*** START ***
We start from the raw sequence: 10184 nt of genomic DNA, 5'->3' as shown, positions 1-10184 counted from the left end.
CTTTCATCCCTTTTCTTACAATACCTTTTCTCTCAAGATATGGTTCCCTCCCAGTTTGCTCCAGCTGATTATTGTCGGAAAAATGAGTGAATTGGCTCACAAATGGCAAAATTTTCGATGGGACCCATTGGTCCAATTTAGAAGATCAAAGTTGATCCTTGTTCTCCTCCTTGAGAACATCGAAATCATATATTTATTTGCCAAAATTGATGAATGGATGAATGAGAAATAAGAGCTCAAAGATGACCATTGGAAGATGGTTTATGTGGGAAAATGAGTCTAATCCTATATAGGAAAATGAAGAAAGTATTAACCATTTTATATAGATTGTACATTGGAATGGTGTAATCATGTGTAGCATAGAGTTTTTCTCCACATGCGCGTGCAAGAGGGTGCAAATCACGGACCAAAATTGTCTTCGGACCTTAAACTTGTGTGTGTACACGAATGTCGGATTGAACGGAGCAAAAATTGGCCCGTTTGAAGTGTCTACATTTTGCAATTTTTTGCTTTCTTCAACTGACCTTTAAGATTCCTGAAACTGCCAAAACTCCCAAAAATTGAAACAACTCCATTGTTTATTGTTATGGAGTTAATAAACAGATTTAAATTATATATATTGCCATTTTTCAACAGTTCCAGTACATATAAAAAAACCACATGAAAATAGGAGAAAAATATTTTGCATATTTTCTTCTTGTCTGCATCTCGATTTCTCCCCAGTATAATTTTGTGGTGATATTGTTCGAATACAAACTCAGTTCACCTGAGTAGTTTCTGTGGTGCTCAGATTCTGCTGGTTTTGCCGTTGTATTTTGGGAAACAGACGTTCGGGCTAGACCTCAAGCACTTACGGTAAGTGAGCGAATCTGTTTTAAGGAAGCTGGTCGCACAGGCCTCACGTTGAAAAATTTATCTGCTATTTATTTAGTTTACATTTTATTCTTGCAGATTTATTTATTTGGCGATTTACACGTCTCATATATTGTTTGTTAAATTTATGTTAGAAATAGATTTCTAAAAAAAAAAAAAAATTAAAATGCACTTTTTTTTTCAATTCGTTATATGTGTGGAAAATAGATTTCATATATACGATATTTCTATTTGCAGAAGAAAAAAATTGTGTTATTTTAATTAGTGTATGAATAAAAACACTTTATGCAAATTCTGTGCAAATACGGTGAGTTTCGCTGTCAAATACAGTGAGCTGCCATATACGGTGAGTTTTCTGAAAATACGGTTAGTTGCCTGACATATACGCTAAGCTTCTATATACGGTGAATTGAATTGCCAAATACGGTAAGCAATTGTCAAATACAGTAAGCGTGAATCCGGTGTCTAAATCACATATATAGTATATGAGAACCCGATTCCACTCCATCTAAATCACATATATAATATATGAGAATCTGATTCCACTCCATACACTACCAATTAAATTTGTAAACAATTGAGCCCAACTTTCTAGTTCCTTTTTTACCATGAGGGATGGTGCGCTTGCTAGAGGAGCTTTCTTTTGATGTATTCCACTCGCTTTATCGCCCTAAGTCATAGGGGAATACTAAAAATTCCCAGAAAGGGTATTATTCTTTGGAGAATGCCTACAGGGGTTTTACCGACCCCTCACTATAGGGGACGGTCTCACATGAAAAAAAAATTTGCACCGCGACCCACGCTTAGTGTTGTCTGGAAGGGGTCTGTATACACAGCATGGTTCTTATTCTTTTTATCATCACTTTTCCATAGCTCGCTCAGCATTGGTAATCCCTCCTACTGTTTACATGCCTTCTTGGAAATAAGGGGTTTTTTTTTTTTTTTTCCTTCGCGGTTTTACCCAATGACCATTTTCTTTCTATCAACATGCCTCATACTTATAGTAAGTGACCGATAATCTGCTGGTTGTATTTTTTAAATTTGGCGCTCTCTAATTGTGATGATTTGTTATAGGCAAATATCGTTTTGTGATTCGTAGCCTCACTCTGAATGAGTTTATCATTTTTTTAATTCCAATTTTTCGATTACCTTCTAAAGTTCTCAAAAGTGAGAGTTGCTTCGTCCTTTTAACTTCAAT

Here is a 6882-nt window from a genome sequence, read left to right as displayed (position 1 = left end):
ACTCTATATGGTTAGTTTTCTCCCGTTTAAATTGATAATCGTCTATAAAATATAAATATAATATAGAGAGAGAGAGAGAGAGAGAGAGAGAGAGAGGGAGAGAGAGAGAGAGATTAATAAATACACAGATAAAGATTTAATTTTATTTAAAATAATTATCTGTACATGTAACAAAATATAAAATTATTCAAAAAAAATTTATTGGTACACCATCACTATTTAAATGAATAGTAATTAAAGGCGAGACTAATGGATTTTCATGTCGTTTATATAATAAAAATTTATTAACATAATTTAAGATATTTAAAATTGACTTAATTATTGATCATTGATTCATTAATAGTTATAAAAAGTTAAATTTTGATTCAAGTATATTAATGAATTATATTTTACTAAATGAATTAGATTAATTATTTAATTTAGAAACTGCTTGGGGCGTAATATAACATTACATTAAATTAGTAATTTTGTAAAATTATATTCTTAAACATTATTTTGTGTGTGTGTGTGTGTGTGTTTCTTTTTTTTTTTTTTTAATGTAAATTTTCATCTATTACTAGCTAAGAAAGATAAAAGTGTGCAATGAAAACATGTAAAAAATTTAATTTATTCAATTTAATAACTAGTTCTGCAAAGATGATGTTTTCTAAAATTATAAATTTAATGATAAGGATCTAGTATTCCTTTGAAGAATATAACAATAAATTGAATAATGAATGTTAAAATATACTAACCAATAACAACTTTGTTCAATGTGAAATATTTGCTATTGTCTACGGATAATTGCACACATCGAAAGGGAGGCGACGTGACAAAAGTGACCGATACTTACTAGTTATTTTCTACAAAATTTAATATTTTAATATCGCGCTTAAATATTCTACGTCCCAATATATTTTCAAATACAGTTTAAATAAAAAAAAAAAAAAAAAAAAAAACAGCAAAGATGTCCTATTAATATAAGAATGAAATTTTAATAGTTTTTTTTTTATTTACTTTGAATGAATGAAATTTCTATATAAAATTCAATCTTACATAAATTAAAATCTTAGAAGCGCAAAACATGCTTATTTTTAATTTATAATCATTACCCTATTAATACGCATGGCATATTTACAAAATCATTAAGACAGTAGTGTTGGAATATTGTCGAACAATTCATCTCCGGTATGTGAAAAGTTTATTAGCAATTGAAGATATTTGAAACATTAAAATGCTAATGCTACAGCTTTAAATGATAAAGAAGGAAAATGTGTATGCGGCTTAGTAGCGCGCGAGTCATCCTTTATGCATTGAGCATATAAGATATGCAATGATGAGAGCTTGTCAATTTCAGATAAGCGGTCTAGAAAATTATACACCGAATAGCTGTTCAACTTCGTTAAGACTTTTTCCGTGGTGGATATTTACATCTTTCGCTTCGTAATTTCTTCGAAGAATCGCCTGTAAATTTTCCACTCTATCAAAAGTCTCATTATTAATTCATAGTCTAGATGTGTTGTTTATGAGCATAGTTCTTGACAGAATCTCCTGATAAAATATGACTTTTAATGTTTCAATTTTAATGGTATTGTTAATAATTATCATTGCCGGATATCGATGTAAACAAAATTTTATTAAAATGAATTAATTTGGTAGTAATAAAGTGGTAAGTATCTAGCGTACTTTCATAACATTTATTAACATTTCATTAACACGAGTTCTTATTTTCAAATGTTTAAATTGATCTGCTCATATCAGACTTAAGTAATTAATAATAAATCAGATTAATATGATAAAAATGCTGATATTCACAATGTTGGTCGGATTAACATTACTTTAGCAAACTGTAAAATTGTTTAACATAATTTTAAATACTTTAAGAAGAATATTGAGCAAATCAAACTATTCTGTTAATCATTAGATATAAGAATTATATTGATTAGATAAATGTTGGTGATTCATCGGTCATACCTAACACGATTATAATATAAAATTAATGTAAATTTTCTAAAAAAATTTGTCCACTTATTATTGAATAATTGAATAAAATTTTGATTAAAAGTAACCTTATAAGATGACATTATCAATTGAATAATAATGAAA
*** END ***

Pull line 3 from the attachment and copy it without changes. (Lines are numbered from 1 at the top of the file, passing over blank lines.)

Here is a 6882-nt window from a genome sequence, read left to right as displayed (position 1 = left end):